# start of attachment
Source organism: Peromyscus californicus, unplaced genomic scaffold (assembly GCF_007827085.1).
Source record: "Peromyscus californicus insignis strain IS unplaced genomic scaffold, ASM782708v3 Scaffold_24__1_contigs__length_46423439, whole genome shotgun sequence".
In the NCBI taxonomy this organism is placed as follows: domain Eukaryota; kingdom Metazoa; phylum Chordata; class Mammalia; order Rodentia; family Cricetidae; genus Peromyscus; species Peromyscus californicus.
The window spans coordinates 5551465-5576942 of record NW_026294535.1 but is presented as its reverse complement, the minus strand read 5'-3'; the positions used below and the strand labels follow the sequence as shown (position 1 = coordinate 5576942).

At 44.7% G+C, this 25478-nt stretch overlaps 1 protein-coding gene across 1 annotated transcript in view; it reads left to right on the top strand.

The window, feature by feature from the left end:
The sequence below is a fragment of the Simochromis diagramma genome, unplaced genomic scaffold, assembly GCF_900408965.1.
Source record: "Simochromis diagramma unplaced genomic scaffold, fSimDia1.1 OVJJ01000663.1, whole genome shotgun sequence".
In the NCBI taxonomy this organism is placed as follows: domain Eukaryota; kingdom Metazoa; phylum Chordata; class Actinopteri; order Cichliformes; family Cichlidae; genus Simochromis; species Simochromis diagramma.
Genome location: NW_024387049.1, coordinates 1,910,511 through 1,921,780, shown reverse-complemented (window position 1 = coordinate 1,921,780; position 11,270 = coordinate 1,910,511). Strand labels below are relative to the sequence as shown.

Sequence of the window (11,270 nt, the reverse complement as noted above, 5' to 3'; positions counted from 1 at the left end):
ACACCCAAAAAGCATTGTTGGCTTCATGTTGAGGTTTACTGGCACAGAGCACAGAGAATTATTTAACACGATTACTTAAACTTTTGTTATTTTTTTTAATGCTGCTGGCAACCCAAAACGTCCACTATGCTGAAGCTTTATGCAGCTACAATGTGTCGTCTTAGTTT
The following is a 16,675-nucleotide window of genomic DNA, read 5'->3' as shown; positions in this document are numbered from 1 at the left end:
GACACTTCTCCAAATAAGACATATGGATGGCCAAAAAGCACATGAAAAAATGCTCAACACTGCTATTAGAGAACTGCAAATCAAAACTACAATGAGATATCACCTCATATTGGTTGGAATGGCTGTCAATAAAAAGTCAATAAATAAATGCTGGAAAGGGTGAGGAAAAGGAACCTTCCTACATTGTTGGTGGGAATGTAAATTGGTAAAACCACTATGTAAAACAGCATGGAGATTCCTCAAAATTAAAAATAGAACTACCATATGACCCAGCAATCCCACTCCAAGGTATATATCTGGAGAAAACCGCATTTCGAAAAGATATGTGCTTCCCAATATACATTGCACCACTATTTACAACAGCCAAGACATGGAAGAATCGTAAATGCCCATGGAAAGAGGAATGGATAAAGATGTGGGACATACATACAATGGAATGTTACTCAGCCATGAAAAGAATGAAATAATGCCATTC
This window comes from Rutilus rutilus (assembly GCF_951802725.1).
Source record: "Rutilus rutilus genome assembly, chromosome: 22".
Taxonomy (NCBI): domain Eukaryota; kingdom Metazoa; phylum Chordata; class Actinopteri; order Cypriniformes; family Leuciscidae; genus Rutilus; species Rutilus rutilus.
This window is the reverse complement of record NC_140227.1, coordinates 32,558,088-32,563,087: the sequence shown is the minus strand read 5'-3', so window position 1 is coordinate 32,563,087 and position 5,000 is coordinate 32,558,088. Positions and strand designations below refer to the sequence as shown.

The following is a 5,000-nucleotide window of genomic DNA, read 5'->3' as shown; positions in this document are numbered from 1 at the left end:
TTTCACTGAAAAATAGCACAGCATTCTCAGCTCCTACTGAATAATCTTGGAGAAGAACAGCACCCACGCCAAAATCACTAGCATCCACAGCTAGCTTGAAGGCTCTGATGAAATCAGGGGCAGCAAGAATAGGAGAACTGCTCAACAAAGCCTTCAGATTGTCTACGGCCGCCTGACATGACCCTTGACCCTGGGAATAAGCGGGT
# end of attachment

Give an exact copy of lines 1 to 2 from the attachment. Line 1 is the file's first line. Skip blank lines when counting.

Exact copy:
Source organism: Peromyscus californicus, unplaced genomic scaffold (assembly GCF_007827085.1).
Source record: "Peromyscus californicus insignis strain IS unplaced genomic scaffold, ASM782708v3 Scaffold_24__1_contigs__length_46423439, whole genome shotgun sequence".